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The Girl of Many Crowns, Historical Fiction, D.H. Morris


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Logline: One young princess stood at the crossroads of the founding of three nations: France, England, and Belgium.  Her story, and the story of the knight she loved, has never been told – until now.

The true story of a rebellious princess and a brave knight who defy the king and overcome treachery, murder, and Vikings, to build a life--and a new country--together.

Opening Scene - This scene introduces the male protagonist, Baldwin, and sets him on his journey to serve the king - the father of the protagonist princess, Judith.  This first scene also provides historical background necessary to understand the political climate in the ninth-century Carolingian Kingdom of Francia - all motivating factors in the antagonists' schemes.

If this were a movie, this scene would take place during the opening credits.

           

MARCH 856 - Kingdom of Francia

CHAPTER 1 – BALDWIN  ”IRON ARM”

After the icy darkness of dreary winter, all nature echoed Baldwin's native restlessness and passion for new challenges. The swelling of buds on the trees and pushing forth of shoots emerging from the still frosty ground, whispered of endless possibilities. As he lifted his saddle pack onto the back of his palfrey, Baldwin’s heart beat faster - like the resurging sap in the long-dormant oak in the courtyard outside his window. A new life . . . his new life . . . one full of adventure called.  He was ready to embrace it.

Through long winter nights before the enormous stone hearth in their great hall, Baldwin’s plans had taken shape as he and his widowed mother spoke of cherished, and often humorous, memories of Baldwin’s childhood exploits. Never content with losing, Baldwin had challenged himself to master horsemanship, the lance, the halberd, the staff, and the sword. Tall and broad shouldered, by age fourteen Baldwin’s feats of strength and daring earned him the nickname “Iron Arm.”  Now, at age sixteen he was ready to pledge loyalty to King Charles of Francia.

His mother came into the yard to see him on his way. “You will do well, Baldwin. Learn all you can from the royal household,” she advised. “Be loyal to the king, for that is the essence of nobility. But be kind to all both high and low born, for that is the essence of goodness.”

“I will, Mother,” Baldwin kissed her cheek, climbed into his saddle, and nodded at Marius who was already mounted and waiting.    

Marius had served his family for as long as Baldwin could remember. Belying his calm manner, Marius was a fierce fighter when necessary – essential on this journey to King Charles’ palace at Senlis. Wearing the chainmail he had inherited from his father, Baldwin appeared every inch the knight. However, thieves and rogues were well versed in the convenience of the Roman road. Two strong, well-armed men on horseback were not as tempting a target as Baldwin would have been travelling alone.

Baldwin and Marius guided their palfreys through the forest north of Baldwin’s manor house toward the road they would join several miles further on at the tiny, largely abandoned trading settlement of Bruges. Following the Roman road was longer than heading directly south across country, but it had advantages. Roman engineers had designed their roads to follow the natural curve of the rivers, providing for the needs of their massive armies. Now those roads served the very people they had once conquered and offered shelter for the wayfarer by way of  well-spaced monasteries or inns.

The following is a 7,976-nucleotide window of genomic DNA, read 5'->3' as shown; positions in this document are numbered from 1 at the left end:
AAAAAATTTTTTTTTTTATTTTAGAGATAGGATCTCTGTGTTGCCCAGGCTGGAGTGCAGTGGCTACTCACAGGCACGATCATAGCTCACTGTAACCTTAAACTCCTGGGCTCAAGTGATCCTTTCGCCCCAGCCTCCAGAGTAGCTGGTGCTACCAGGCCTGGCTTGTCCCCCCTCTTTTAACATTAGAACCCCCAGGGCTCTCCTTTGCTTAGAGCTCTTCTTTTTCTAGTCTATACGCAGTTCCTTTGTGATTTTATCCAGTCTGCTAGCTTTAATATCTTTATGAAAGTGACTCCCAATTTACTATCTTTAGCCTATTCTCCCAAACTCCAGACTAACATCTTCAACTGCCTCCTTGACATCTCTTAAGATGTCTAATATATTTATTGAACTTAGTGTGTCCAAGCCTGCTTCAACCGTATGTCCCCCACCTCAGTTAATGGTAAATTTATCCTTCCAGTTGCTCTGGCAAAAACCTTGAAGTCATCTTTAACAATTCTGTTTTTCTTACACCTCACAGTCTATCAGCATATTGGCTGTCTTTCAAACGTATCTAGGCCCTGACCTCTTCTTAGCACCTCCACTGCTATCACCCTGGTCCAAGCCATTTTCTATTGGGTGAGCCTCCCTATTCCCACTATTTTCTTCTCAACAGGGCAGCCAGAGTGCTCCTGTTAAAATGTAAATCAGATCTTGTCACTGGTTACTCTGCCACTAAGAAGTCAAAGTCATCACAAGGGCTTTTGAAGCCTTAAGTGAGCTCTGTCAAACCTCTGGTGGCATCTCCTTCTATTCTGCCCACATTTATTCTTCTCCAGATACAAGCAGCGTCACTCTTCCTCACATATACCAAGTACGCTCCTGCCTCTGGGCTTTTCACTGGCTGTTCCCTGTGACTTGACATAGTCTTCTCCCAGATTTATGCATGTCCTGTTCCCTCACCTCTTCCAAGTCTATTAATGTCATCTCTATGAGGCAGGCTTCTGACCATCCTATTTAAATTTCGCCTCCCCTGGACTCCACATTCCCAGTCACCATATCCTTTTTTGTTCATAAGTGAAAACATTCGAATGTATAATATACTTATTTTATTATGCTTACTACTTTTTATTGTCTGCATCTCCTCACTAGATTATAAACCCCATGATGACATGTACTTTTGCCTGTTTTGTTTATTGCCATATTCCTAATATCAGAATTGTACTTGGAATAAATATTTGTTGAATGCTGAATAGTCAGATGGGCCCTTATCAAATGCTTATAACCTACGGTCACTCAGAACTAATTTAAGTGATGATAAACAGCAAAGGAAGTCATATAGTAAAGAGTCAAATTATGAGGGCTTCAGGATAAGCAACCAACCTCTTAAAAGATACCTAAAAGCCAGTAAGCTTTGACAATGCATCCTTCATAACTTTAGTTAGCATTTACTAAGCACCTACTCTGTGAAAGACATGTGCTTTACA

Most of the Belgae, Baldwin’s people, supported King Charles over his half-brothers, Lothar I and Louis the German. The three royal brothers had been at odds with each other when the death of their father, Louis the Pious, permanently fractured the kingdom into three parts. Kings Lothar and Louis the German did not succeed in taking over Charles’ territory. Yet, with the recent death of King Lothar, Louis the German still remained a threat to King Charles’ kingdom.

Increasing attacks from the north added to King Charles’ woes. Vicious raiders from Denmark made use of Francia’s extensive riverways, drawn by unprotected gold and silver furnishing Francia’s churches and monasteries. Fighting the Danes provided a perfect opportunity for a young knight to prove himself.

At mid-day Baldwin and Marius gleaned bits of news and gossip from a group of knights resting by the side of the road.

“Francia is quiet for now, but that will not last,” the leader of the group assured Baldwin. “Between Brittany, Louis the German, the Danes, and the rebel lords of Aquitaine, you and the other young nobles wishing to serve the king will see plenty of action before long.”

“Then, we are at peace,” Baldwin concluded.

“Only for now.” Laughing, the leader mounted his horse.  “This kingdom has too many ambitious leaders for peace to last.”

Baldwin and Marius pushed ahead, finding accommodations before nightfall in a poorly kept inn. They knew they might have to share their room, tiny as it was, with other guests, but Baldwin and Marius were glad of rest for their horses, shelter for themselves and hot stew to warm their bellies.

Two other travelers joined them late in the evening. Only floor space remained, Baldwin and Marius having claimed the lone, dusty straw mattress. However, as soon as the new guests curled up - each in his own corner of the room - they began to snore. The cacophony of snort, gasp and wheeze and the sour smell of unwashed bodies, made Baldwin lie awake longer than usual. All part of the adventure, he reminded himself wryly as he too nodded off. 

 

(End of First Scene)

 

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